The Booming Real Estate Market in New Jersey? Entrepreneur Isadore H. May Weighs In
Lower mortgage rates in the first half of 2019 kicked off a home buying frenzy in New Jersey as low-end buyers sought refuge from the high prices and low inventory of nearby New York City. However, as with NYC, a lull persists in the upper end of the New Jersey market, with million-dollar homes likely to take a year or more to be moved.
New Jersey-based lawyer and entrepreneur Isadore H. May, who founded the local real estate business Garden State Land Company, says the SALT deduction cap of $10,000 that came into effect towards the end of 2017 has suppressed buying on the upper end of the market, though not as much as some had feared.
Nonetheless, sales of million-dollar homes slowed in Queens and Brooklyn in 2018, while sales in Suffolk County, home of the famous luxury vacation spot the Hamptons, fell by over 16%. The number of single-family homes on the market also rose year-over-year in nearby Westchester, Rockland, and Putnam counties as of the end of Q1 2019.
Historically Low Inventory Falling Even Further in New Jersey
While New York home sellers are having difficulty closing deals, their New Jersey counterparts have had no such trouble. Single-family home inventory dropped by 10% year-over-year in the New Jersey counties of Bergen, Essex and Passaic, with a net total of more than 800 homes coming off the market.
With inventory at its lowest point this decade, New Jersey sellers are getting multiple offers on their homes and moving them far quicker than just a couple years ago. Isadore H. May says that days on market in the first half of 2019 for single-family homes was 69, down from 76 two years ago, while condos/town homes fell to 65 from 74.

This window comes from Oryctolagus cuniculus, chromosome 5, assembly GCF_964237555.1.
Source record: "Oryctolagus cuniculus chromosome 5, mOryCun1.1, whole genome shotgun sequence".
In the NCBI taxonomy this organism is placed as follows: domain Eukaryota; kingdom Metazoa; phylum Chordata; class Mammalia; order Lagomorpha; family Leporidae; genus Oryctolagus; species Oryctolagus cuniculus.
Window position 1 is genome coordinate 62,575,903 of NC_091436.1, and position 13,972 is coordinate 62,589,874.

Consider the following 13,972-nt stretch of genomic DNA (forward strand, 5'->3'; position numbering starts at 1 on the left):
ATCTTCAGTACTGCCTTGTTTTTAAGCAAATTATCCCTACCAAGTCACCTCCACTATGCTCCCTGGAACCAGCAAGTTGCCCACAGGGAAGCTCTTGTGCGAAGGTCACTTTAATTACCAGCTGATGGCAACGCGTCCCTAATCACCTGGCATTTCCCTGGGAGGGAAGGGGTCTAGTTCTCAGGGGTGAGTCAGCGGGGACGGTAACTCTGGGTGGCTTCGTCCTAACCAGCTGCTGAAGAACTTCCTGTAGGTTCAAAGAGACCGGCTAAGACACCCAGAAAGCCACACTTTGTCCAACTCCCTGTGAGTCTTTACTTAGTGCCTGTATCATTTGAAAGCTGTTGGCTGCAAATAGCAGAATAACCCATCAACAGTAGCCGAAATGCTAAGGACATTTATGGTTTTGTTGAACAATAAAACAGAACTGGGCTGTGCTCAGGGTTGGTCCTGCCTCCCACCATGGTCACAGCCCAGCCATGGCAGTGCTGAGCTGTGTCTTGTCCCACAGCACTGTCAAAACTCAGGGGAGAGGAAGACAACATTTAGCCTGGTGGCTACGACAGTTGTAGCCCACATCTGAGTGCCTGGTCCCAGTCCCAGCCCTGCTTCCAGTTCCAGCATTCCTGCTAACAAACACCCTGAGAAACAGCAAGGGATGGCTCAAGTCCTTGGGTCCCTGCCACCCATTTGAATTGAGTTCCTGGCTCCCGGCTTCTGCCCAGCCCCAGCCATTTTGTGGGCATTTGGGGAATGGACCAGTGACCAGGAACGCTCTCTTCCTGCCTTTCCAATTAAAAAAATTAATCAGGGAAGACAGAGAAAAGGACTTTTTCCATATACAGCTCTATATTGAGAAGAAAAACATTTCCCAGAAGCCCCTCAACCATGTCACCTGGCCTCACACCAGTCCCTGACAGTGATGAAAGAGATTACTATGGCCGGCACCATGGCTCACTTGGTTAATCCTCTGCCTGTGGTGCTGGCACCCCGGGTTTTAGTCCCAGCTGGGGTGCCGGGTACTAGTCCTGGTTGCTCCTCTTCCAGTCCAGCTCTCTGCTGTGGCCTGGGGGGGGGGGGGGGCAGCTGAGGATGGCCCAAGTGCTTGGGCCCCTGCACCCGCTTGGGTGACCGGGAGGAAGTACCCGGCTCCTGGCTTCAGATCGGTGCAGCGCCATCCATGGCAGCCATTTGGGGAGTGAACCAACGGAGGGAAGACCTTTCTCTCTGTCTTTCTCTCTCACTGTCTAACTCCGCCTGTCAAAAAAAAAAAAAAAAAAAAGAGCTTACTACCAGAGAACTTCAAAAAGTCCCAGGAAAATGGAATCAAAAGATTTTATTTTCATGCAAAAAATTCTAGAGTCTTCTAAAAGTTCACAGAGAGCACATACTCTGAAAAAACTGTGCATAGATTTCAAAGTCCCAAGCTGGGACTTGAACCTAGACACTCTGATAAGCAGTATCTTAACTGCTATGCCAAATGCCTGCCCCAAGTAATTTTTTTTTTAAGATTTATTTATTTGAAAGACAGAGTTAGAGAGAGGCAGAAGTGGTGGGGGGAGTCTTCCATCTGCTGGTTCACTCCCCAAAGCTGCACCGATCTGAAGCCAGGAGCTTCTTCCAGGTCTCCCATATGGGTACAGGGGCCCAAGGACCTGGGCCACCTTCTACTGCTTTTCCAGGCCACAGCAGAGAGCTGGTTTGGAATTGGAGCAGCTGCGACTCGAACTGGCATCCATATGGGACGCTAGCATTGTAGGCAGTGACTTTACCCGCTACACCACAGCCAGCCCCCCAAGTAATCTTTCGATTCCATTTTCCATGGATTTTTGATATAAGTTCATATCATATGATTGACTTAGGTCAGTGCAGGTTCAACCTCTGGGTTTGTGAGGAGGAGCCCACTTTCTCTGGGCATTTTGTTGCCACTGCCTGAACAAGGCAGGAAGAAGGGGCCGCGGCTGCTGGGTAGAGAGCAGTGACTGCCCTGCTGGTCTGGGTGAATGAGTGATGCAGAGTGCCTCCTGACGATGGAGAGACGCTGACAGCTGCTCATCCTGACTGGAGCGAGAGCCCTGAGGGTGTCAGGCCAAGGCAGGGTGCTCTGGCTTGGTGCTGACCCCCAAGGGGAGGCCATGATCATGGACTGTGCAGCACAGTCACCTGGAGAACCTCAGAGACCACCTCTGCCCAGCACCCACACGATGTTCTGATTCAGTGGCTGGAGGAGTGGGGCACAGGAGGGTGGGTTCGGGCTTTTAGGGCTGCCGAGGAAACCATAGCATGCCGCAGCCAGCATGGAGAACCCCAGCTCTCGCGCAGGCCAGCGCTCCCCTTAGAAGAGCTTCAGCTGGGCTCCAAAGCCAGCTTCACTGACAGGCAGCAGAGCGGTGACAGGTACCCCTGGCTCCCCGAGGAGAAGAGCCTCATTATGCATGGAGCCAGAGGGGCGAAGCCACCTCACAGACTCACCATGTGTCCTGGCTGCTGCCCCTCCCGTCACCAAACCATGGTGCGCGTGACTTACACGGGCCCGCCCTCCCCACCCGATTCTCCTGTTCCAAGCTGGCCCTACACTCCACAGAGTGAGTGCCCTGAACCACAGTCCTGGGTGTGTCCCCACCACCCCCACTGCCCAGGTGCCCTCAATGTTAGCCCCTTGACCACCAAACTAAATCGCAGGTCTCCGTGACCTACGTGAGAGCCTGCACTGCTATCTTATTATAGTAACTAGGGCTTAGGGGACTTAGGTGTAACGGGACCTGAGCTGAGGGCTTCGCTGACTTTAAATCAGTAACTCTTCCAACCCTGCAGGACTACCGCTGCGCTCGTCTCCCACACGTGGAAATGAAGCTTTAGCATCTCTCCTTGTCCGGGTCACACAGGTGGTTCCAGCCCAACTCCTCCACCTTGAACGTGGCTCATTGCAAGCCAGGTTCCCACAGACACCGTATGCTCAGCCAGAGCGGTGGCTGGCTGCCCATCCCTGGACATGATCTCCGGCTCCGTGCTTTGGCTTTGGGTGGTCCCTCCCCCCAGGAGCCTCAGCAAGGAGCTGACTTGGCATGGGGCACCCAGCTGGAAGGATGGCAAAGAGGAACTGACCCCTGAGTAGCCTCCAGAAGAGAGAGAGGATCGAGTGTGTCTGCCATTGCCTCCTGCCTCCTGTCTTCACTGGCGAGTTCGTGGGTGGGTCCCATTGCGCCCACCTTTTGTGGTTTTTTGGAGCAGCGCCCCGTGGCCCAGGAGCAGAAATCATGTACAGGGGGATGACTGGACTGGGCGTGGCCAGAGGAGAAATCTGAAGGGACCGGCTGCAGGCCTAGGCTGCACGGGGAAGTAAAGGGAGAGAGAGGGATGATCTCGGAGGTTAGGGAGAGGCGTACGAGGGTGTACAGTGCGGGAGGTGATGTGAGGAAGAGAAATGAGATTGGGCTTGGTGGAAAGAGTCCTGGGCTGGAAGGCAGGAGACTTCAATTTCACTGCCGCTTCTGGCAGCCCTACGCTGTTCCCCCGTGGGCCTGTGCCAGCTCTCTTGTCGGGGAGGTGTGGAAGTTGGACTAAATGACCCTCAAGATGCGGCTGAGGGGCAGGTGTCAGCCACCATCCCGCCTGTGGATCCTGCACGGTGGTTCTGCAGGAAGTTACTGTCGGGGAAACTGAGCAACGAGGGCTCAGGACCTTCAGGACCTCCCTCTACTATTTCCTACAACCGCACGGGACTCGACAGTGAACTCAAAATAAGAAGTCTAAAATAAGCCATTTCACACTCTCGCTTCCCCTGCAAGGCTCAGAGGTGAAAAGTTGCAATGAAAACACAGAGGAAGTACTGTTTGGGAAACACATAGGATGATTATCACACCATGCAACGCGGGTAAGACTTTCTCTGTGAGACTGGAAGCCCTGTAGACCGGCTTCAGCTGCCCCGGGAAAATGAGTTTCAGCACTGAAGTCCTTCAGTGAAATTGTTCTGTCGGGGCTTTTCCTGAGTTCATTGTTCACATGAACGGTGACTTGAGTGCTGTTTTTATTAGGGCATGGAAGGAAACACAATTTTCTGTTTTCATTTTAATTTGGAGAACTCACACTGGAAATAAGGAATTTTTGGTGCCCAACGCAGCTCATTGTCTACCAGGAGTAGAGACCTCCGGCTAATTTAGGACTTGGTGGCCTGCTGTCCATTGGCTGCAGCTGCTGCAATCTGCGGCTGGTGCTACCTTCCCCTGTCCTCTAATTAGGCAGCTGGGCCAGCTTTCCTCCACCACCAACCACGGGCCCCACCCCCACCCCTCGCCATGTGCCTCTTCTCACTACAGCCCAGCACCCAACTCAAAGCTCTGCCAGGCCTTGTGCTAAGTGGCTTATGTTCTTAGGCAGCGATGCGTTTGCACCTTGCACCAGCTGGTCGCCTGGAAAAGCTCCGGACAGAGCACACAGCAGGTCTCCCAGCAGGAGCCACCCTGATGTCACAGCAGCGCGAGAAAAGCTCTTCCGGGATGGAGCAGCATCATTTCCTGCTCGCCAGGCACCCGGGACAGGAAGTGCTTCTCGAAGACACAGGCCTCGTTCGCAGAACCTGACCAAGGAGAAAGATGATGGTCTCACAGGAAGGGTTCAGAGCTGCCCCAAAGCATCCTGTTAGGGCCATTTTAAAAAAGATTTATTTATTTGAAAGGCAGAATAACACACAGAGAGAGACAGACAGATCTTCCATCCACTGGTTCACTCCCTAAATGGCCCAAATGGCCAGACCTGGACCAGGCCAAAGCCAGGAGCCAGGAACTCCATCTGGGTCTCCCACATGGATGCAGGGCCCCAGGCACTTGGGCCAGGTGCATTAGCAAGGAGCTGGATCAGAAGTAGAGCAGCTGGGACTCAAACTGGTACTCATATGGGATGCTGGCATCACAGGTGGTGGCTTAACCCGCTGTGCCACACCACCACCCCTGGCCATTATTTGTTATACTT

Median sales prices of single-family homes did decline by 1% year-over-year in Bergen but rose by 1.5% to 3% in the nearby counties of Essex, Passaic, Morris, and Hudson, where bidding wars on the limited available inventory are pricing many first-time buyers out of the market according to Isadore H. May.
The falling prices in Bergen could be explained by the additional seat change needed to get into New York City from Bergen via Metro rail access, which is a growing priority among the region’s home buyers. Two seat changes are needed from the Bergen rail stations, one more than the stations in those other New Jersey counties.
New Jersey Condos Hot, Adult Communities Not
Rising sales prices have been evident across New Jersey as a whole when comparing the first half of 2018 to the same period in 2019, as median sales prices of single-family homes across the state have risen by 4.9% during that time, while average sales prices have climbed by 2.5%.
The New Jersey townhouse/condo market has been even hotter, with sales prices rising by 5.1% and 4.8% respectively despite the number of new listings rising by over 1% during each of the past two years compared to new listings of single-family homes having declined slightly. On the other hand, a 14% surge in new listings of adult community properties in 2019 has pushed the average sales price of those homes down by 2.4%, though median prices ticked up by 0.8%.
Another trend that appears to be picking up steam in the New Jersey market according to Isadore H. May is that move-in ready homes are far more desirable than fixer-uppers, with their prices skyrocketing accordingly. He speculates that it could be due to first-time millennial home buyers not being particularly adept when it comes to making repairs or upgrades to homes. Alternatively, he suggests that they may simply prefer not having to invest their own free time in getting their living quarters up to snuff.